I received permission to pass the following on to you. It was written by Gary Blied, Major, USAF, Ret., who is a pilot for American Airlines. The American people need to hear about things like this and to know that there are many individuals and firms out there who honor and respect our fallen troops. The news media falls short when it comes to honoring and respecting our troops and like to publish news of the violence and how wrong we are to be in Iraq and elsewhere. The following not only brought tears to my eyes, but also made me proud, not only to be an American, but to know that we have men of the caliber of Gary Blied flying aircraft for American Airlines.

Date: Saturday evening, December 3, 2006
American Airlines Flight 1904, ORD - MIA
Captain Jeff Wallace
First Officer Gary Blied

We were informed at the gate that the remains of Msgt. Shawn Richardson would shortly be loaded on our flight for the trip to Miami. He was a 17-year veteran of the United States Air Force and had been killed in the service of our country. I went down onto the ramp and found the long box appropriately stationed off to the side in a luggage cart. The curtains on the cart were pulled. It was my honor to spend a few moments in prayer with him.

The Captain and I finished our preflight duties and then went back onto the ramp and checked in with the Crew Chiefs to observe the loading of Msgt. Richardson. We departed almost an hour late due to our late arrival into Chicago.

We called for push and it was granted immediately. Normally, there's a wait. We called ground for taxi and again, granted immediately. Normally, there's a wait. We were cleared onto the runway and for an immediate takeoff. Passing through about twenty-five thousand feet, we were further cleared direct OMN (Ormond Beach), which is the first fix on the arrival into Miami. That's basically a thousand mile straight line and the most direct clearance I've ever received to Miami. Not a word was ever said--but people were watching out for us.

The flight to and landing in Miami were uneventful, until we went to turn off the runway. The tower asked us to proceed a little further down where an escort was waiting for us. We did as instructed and a Miami Dade Police cruiser met us on the taxiway. He escorted our American Airlines Boeing 757 to the D terminal. The entire north ramp had bene cleared of all aircraft. I'd never seen that either.

As we approached the ramp, we noticed the lights. There were at least a half dozen fire trucks, no less than 15 police cars and countless other vehicles. They were all parked in rows with their lights flashing. As we taxied our aircraft to the gate, the fire trucks saluted our arrival with crossed streams of water shooting over the aircraft. My first seven years of service were in the Air Force Crash Fire Rescue Department so I know there is no higher salute from the fire department.

We parked the aircraft and shut down. After our checklists, Captain Jeff Wallace and I went down to the ramp level and observed the unpacking of the casket, then the dressing with a flag. It was accepted by the bearer team, which was comprised of members of the Miami Dade Police Department and Air Force Honor Guard.

After the "present arms" order (when all military and former military render salutes and civilians put their hands over their hearts) and the "order arms" order, when the salutes were finished, I noticed our jet. As I looked up from the ramp level, I saw a somber face in every window. Not one of our passengers had moved until our fallen soldier had departed the aircraft.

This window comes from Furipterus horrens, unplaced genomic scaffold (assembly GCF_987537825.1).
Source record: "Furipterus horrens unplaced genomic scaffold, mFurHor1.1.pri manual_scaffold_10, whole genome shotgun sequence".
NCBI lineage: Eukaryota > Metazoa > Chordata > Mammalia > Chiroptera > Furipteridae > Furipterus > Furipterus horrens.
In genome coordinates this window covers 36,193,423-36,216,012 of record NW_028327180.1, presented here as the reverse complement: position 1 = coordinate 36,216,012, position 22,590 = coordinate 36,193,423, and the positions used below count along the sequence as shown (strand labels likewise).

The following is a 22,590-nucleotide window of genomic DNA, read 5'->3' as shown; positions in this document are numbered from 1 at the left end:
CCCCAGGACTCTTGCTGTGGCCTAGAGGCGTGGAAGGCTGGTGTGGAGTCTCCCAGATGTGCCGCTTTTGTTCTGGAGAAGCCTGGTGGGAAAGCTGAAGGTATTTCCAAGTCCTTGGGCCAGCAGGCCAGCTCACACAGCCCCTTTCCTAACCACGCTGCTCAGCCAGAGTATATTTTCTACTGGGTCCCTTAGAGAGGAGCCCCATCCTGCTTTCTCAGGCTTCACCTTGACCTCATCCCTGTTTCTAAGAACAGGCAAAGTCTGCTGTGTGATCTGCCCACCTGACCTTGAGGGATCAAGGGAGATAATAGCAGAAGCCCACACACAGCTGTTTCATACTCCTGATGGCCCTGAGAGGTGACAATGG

When the procession left the airport, there were two cruisers in front of the hearse and I have no idea how many behind. It was worthy of a presidential motorcade and a fitting and probably all-too-uncommon show of love and respect for one of our fallen.

And in case I haven't mentioned this previously--it was 1:30 a.m. on a Sunday morning and we were almost two hours late. Our reception had probably been waiting for hours and I would bet that most of the people on our ramp were not on the clock.

Every now and then you see it: the silent majority that makes this country the best in the world. I was so proud that night. Proud that my fellow citizens on every level worked to get Msgt. Richardson to his final repose. Proud of all the people who showed up on the ramp late that Saturday night and waited hours into Sunday morning to show their respect. Proud of our passengers and the fact that they recognized a greater purpose than getting off the jet. And proud that my company, American Airlines, knows how to handle this situation with humility and honor.

As you go through your day, remember that there are thousands of men and women overseas in the service of our country, far from home and in dangers way. Please remember that they have families back here who live every day in fear of the phone call or official visit with the news that their worst nightmare has come true.

Be thankful for their efforts and if you know someone who is in the service--get their address from their family and write them and thank them. It's the least you can do.

Gary Blied, Pilot
American Airlines
Major, USAF, Ret.
Bridgman, Michigan 49106

I am proud of the fact that Gary Blied responded to my request to use this and for his attitude and service. He is exemplary of the kind of people we have in this nation who are standing up to be counted for our troops, for freedom, and for all of us. God Bless you Gary and we wish you well on all your flights.

This particular entry or article on this Veterans Web Site at Bella Online is dedicated to all our troops serving this nation at this time, to those who have fallen in the performance of their duties, and to the families of both and the sacrifices they are making for this nation.

God Bless all of you, Merry Christmas and a Happy New Year.

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